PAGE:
War of the Rebellion: Serial 031 Page 0249 Chapter XXXIII. BATTLE OF FREDERICKSBURG, VA.

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and so well acquainted with the details of the office I scarce know how to replace him.

My thanks are due to Captains Condon, Cartwright, and Gleeson and Lieutenants Dwyer, more fortunate than their comrades, for the conspicuous part they performed in conducting the regiment through and out of so severe a contest.

With much regard, I am, very respectfully,


Lieutenant-Colonel, Commanding Regiment.

Lieutenant JOHN J. BLAKE,

Acting Assistant Adjutant-General.

No. 66. Report of Captain Patrick J. Condon, Sixty-third New York Infantry.

NEAR FALMOUTH, VA., December 24, 1862.

SIR: In compliance with a verbal request from division headquarters (Hancock's), I have the honor to report, as accurately as my memory and the very few notes I penciled at the time furnishes me, with the action of my regiment in the battle of Fredericksburg, December 13.

We leave camp at about 9 a.m. Thursday, December 11, under command of Major Joseph O'Neill, Colonel Fowler being yet, I believe, in hospital, from the effects of a wound received at the battle of Antietam, and Lieutenant-Colonel Bentley, who was also wounded at Antietam, and recently returned, suffering from indisposition, remaining sick in camp. We bivouac for the night, with the other regiments of the brigade, on a small hillock, surrounded by trees, about 1 mile this side of the river.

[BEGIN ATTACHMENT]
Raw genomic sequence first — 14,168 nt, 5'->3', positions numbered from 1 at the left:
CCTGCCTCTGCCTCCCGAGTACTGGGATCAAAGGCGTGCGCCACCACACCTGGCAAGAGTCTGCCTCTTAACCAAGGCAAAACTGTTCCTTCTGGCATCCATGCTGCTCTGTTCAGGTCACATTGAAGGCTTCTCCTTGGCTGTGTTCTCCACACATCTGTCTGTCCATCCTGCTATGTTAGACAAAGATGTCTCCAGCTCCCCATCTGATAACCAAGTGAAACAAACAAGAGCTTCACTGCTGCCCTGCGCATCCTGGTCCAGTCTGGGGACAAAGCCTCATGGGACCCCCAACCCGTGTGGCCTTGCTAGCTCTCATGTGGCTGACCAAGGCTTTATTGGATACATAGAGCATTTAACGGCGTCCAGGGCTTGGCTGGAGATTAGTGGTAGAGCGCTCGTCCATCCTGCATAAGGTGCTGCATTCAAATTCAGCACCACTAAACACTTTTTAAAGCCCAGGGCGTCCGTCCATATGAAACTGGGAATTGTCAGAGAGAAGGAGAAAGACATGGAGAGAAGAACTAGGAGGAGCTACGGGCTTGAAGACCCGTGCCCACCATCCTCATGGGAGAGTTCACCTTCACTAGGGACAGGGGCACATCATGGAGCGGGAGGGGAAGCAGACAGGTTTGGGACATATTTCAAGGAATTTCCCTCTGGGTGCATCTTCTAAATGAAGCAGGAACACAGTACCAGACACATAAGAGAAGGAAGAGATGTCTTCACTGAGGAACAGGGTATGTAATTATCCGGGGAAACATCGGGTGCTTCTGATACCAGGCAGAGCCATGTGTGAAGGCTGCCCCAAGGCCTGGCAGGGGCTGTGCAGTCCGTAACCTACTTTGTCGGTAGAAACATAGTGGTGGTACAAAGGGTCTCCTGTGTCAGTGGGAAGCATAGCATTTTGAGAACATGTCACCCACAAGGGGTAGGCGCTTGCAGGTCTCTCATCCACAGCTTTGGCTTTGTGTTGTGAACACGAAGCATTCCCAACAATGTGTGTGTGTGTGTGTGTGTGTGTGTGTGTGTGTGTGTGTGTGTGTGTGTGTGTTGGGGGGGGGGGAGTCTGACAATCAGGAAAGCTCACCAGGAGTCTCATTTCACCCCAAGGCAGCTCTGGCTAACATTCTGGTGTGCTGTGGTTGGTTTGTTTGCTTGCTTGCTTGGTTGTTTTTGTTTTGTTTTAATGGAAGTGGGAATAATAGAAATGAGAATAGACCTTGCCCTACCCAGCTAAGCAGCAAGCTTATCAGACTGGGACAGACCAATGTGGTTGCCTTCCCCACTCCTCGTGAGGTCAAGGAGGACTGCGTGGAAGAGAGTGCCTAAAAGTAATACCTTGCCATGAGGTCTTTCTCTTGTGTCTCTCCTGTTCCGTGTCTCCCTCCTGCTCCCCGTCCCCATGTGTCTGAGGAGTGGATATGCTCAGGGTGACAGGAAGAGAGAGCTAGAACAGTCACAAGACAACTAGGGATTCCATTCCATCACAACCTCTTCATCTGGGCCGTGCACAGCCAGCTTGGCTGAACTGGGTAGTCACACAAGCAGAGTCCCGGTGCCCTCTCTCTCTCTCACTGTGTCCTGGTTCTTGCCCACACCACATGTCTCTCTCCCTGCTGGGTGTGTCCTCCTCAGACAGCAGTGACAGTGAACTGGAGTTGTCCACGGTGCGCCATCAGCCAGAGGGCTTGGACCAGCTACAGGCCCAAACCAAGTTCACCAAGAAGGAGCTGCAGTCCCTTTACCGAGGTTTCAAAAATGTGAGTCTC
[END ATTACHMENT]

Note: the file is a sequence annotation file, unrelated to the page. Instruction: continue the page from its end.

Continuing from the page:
Friday, December 12, cross on pontoon bridge early this morning, without loss or accident, the regiments of the brigade in the following order, viz: Sixty-ninth New York Volunteers, Eighty-eighth New York Volunteers, Twenty-eighth Massachusetts, Sixty-third New York Volunteers, and the One hundred and sixteenth Pennsylvania Volunteers. Arriving in Fredericksburg, the head of the column file to the left along the southern bank of the river, and form by battalion closed in mass on the dock, where we stack arms for the night, without fire.

Saturday, December 13, all quiet, until 9.30 o'clock this morning, when heavy cannonading is heard on our left. At 10 a.m. my regiment is ordered by General Meagher to exchange positions with the One hundred and sixteenth Pennsylvania, and bring up the left or rear of the brigade. This movement was effected while we were drawn up in line of battle on the first regular street next and parallel to the river, immediately after losing 2 men, where the center of our regiment halted on a cross street. Between 11 a.m. and noon the brigade is ordered into action. We are addressed by General Meagher, who informs us we are to support French's division. A few minutes after, the brigade moved by the left flank, filing to the right and left around half a dozen streets, until we top over the crest of a hill under a heavy cannonade from the enemy. The march, still by the right flank, is continued along the right-hand sidewalk to the mill-race or canal. The fire on us here is galling and destructive.

I see General Hancock riding along on the left-hand sidewalk opposite me, hunting up stragglers (4 or 5), who were sheltering themselves by a house on the left. We cross the canal, some dashing through,up